OS X Verbose mode

We previously discussed how booting your Mac into macOS’ Safe Mode can help troubleshoot various issues with your computer. In more obscure situations and borderline cases, however, Safe Mode may not be enough to understand why your Mac freezes or crashes during the system boot process.

Enter macOS Verbose Mode.

Not only does Verbose Mode makes it easy to access detailed status messages as your Mac is starting up, but also lets you see what’s really going on behind the scenes and watch as macOS loads kernel extensions and other startup items.

In this tutorial, we’re going to cover booting your Mac in macOS’ Verbose Mode, explain in which situations it might come in handy and give you some handy tips related to using Verbose Mode.

What is Verbose Mode?

Verbose Mode is like normal booting mode, with one exception: instead of watching the progress bar filling or the spinning indicator spinning, it gives you peek under the hood and see the output of what’s happening every time the system starts up.

As such, Verbose Mode is useful for troubleshooting software issues you may be experiencing with macOS or third-party apps. It’s also indispensable for software development.

How to boot in Verbose Mode

To startup your Mac in Verbose Mode, follow these simple steps:

Step 1: If your Mac is on, turn it off by choosing Shut Down in the Apple menu.

Step 1: Now press the power button to start your Mac.

Step 1: Right upon hearing the startup chime, press and hold the Command (⌘) – V key combination for Verbose Mode.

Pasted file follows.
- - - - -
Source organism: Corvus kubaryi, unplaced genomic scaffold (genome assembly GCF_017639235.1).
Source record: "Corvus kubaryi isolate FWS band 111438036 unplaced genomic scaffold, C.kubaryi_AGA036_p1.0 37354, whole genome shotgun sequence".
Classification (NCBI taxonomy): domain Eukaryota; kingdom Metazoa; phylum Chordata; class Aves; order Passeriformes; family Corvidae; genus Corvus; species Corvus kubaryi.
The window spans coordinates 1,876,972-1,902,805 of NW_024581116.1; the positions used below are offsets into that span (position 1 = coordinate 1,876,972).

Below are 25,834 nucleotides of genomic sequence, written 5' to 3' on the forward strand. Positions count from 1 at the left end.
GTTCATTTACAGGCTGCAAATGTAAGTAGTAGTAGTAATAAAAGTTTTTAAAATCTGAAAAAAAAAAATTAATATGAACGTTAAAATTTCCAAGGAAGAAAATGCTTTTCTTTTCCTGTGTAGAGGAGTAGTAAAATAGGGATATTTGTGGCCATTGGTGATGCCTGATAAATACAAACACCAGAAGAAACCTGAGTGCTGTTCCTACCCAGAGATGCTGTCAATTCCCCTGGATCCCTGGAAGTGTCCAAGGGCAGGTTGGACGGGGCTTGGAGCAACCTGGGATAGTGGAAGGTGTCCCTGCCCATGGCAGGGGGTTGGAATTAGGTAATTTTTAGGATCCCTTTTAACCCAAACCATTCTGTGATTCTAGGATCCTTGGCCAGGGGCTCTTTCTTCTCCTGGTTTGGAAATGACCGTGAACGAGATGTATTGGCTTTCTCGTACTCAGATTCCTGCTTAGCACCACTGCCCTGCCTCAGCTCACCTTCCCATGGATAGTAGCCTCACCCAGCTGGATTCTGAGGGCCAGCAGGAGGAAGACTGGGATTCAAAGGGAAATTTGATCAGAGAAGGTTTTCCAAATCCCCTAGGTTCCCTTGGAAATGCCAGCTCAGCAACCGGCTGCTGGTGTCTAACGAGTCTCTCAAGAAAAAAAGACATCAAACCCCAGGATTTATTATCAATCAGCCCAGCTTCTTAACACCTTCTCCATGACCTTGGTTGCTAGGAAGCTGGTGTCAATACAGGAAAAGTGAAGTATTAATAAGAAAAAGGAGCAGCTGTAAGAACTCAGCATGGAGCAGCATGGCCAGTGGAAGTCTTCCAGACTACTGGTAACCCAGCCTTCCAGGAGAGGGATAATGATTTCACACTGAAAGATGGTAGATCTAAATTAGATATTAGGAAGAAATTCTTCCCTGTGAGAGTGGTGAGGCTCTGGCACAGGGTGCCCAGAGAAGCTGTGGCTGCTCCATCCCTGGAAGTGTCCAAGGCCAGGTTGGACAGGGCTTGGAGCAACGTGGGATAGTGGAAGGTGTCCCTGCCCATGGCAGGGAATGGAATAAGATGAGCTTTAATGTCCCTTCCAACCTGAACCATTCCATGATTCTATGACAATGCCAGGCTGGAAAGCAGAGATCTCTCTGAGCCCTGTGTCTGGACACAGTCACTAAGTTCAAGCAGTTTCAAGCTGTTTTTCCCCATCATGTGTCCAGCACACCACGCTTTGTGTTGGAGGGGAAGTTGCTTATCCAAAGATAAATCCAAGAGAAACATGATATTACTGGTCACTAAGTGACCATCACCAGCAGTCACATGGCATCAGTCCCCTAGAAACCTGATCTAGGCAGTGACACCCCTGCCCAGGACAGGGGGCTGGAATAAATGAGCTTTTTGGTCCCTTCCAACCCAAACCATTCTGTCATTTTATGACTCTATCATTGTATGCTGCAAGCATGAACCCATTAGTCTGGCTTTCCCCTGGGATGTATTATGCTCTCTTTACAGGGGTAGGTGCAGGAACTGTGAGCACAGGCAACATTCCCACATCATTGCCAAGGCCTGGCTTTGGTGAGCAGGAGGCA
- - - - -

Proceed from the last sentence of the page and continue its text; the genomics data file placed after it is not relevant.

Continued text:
You’ll know that you have successfully entered Verbose Mode when you see white text appear on the screen as if you were in the MS-DOS text mode from the 1980’s, as depicted on the screenshot at the top of the post.

You will automatically exit Verbose Mode when the Mac’s startup process progresses sufficiently and the macOS login screen or desktop appears.

Tip: If your Mac does not progress beyond Verbose Mode, just press the power button until it shuts down. If your Mac is connected to a faulty external keyboard causing it to detect a wrong key press during boot, unplug the keyboard when booting, use your Mac notebook’s built-in keyboard, or hook up another wired or wireless keyboard.

How to always boot in Verbose Mode

Normally, hitting Command (⌘) – V starts up your Mac in Verbose Mode until next restart.

Making macOS always boot into Verbose Mode involves a little bit of Terminal trickery to adjust your Mac’s firmware with the ‘nvram’ command.

Step 1: Navigate to your Mac’s Applications > Utilities folder and open the Terminal application. Alternatively, click the Spotlight icon in the menu bar and search for ‘terminal’.

Step 1: Type the following command into the Terminal window and hit Return. You might need to provide your Mac’s administrator password.

sudo nvram boot-args="-v"

Executing this command will ensure that every system boot from now on is in Verbose Mode, whether you invoke it manually upon hearing the startup chime or not.

Step 3: To disable automatic booting in Verbose Mode, execute the following command in Terminal:

sudo nvram boot-args=""

Now macOS will start up normally at each booth unless of course you hit the modifier keys immediately upon hearing the system’s boot chimes.

Tip: Using Terminal can be a nice shortcut for starting up a remote Mac in Verbose Mode, especially if it doesn’t have a keyboard attached to it. Just log into a remote Mac using SSH and execute the aforementioned Terminal command.

Things your Mac does in Verbose Mode

Verbose Mode is no different than macOS’ normal booting mode.